In honour of National Invisible Chronic Illness Awareness Week, I think I’ll snort some nitro spray. Oh, wait. Sorry. I mean, I think I’ll talk about what to say when somebody you care about is ill – rather than the well-meaning (but often annoying) greeting: “You look great!“
When I’m having a really bad day, I’ve often thought that a lovely neck brace or leg cast might come in handy. It would be like sporting a well-recognized outside sign that something is not quite right inside, because my cardiac symptoms are mostly invisible to others.
So instead of gushing “You look great!” – which may actually feel to the patient as if you’re somehow diminishing the seriousness of the diagnosis – you might consider just saying something like this example, courtesy of an Invisible Illness Week essay that I found recently:
“I don’t know what to say. I wish I could fix it all and take away your pain. I don’t know what you would like me to say, and I am so afraid of saying the wrong thing. But know this: I care about you.”
The essay went on to say that, although there is no shortage of friends or family who send patients newspaper clippings about the latest cure for their disease or fresh advice of ‘you should try. . . .’, the simple and precious words ‘I care about you. I am here for you’ are less common than most people would believe.
If you’re a patient with an invisible illness like heart disease, how should you respond to that ubiquitous “But you look great!” greeting? When over 1,200 people took a survey back in 2008 on the Invisible Illness website, real live patients contributed many suggested replies we can try out on those who insist on that greeting. Here is just a small sample of possible responses offered:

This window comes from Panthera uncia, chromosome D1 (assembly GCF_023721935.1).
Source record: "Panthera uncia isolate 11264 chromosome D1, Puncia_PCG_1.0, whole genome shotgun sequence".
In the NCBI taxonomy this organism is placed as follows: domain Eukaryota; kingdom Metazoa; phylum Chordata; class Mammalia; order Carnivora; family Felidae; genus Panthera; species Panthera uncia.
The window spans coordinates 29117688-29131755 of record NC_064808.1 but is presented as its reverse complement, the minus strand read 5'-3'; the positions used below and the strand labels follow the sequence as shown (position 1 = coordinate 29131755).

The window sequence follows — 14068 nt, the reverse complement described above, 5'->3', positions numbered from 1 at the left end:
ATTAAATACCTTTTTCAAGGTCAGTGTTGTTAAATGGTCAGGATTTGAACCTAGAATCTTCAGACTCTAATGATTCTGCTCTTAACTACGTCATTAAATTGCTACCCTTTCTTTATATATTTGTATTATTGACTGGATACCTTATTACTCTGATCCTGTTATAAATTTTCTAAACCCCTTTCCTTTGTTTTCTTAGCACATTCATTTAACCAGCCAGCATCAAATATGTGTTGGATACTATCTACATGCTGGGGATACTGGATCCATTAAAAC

- I am hangin’ in there . . .
- Drugs are a wonderful thing.
- I have my good days and I have my bad days.
- I clean up well.
- I have my ‘good’ days – but this isn’t one of them
- That’s a perfect example of how you can never judge a book by its cover.
- Well, I guess I did good job on my makeup!
- “Powder and paint make you what you ain’t!”
- It took a lot of work to look this fabulous!
- If I can’t feel good, at least I am determined to look good!
- I’m having a “good face” day.
- Yeah, my kid thinks it’s cool that I’m an ill person working undercover as a healthy person
If you’re the friend or family member of a patient with an invisible illness, try offering something a tad more helpful than saying “You look great!” to that person. Here’s what I wrote here previously:
“Next time you approach a heart patient, a bereaved person grieving a loss, or those diagnosed with any chronic, progressive disease – what could you do or say instead of gushing over their appearance? One of the most helpful comments to me so far has been some variation of the simple statement:
“It’s good to see you!”
… which is probably fairly accurate, feels pretty fine to hear, and doesn’t elicit the ‘If you only knew…’ reply that we’re silently muttering.”
Emily McDowell’s empathy cards*
♥ This post was also published as a guest post on the Prepared Patient Forum.
Q: Are you or somebody you know living with an invisible illness?
NOTE FROM CAROLYN: I wrote more about what to say – or not say – to sick people in my book “A Woman’s Guide to Living with Heart Disease“. You can ask for it at bookstores (please support your local independent bookseller!) or order it online (paperback, hardcover or e-book) at Amazon – or order it directly from my publisher Johns Hopkins University Press (use their code HTWN to save 30% off the list price).
“But You Don’t Look Sick…” – about Christine Miserandino‘s classic “Spoon Theory” – a must-read essay!
*Emily McDowell’s empathy cards are wonderful and you should check them out!